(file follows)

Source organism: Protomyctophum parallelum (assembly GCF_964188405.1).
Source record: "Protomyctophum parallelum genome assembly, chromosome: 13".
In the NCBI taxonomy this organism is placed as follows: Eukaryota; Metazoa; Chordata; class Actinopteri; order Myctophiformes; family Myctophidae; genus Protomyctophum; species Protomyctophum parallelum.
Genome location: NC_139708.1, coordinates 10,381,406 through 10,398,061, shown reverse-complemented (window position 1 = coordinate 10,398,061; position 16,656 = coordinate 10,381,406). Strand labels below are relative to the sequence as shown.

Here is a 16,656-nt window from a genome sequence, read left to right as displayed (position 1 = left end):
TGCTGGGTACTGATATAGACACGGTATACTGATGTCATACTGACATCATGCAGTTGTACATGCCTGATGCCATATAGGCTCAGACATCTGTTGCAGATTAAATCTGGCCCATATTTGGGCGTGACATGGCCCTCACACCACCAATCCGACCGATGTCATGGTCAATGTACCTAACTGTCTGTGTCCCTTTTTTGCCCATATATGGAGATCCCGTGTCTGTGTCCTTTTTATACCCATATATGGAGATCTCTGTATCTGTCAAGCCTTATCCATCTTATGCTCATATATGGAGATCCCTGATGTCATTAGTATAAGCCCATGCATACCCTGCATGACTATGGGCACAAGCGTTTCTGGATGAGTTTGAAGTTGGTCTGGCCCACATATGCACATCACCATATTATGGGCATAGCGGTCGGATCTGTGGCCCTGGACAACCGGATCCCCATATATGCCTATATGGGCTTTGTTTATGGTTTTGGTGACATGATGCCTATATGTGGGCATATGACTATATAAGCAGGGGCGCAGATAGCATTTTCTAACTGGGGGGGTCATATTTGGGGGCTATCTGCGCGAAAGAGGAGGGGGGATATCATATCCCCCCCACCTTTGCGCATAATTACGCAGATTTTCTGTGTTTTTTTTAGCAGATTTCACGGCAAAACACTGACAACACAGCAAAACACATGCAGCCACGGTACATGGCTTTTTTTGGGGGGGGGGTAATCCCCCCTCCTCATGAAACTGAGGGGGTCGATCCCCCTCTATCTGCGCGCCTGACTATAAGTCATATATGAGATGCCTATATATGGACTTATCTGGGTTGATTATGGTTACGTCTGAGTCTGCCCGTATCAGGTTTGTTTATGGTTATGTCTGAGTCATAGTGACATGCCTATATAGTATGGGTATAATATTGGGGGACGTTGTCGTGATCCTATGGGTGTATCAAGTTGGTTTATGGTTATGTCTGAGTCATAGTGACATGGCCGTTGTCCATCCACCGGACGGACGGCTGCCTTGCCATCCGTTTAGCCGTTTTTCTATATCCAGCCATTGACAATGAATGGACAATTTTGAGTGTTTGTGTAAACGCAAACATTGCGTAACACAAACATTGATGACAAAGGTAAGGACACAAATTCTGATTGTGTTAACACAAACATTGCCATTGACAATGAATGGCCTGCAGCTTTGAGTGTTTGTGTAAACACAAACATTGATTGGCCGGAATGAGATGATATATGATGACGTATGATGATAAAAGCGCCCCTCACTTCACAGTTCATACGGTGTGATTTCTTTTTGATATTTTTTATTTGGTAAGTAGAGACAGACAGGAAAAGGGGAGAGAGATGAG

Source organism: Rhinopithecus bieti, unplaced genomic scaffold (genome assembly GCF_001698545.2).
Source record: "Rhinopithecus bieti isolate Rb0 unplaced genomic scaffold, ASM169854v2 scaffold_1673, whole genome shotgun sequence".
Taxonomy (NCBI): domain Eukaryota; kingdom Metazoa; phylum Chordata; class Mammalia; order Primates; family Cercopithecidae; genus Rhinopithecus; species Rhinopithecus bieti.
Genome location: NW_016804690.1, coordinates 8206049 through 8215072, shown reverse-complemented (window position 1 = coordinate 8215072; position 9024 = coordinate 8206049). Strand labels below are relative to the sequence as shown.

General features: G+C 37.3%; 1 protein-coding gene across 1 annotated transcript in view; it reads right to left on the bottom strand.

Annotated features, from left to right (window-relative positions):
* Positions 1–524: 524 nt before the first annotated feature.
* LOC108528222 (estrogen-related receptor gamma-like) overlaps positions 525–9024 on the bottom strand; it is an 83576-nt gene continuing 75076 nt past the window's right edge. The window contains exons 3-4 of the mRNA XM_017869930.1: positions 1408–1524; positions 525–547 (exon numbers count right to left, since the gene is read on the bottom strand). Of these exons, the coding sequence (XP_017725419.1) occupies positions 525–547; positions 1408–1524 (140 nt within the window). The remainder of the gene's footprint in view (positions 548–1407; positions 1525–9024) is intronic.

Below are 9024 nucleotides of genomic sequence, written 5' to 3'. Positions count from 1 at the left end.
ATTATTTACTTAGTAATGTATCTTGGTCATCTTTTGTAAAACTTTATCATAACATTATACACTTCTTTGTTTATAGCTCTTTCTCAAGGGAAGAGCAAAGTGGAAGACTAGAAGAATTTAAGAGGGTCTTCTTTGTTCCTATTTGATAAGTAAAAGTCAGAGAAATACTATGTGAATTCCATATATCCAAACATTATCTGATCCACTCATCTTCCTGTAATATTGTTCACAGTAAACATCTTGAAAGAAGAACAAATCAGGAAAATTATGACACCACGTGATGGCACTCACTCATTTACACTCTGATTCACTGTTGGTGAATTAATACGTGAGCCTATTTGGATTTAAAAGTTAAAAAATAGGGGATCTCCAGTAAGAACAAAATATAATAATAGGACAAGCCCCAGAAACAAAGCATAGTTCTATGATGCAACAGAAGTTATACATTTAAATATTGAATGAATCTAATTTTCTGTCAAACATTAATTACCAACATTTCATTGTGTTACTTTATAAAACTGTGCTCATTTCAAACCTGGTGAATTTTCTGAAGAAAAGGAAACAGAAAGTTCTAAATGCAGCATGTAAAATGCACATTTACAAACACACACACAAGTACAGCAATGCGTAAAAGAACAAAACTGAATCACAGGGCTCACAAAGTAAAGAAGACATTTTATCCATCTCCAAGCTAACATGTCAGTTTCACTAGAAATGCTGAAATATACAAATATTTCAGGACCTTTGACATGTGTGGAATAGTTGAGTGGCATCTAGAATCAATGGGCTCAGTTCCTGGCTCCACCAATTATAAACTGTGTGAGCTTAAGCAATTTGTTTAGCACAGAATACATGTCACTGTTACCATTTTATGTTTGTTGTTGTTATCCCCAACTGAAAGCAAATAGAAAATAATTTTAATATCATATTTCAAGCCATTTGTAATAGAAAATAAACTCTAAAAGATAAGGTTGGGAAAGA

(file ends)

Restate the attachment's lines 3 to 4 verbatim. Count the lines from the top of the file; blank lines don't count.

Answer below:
In the NCBI taxonomy this organism is placed as follows: Eukaryota; Metazoa; Chordata; class Actinopteri; order Myctophiformes; family Myctophidae; genus Protomyctophum; species Protomyctophum parallelum.
Genome location: NC_139708.1, coordinates 10,381,406 through 10,398,061, shown reverse-complemented (window position 1 = coordinate 10,398,061; position 16,656 = coordinate 10,381,406). Strand labels below are relative to the sequence as shown.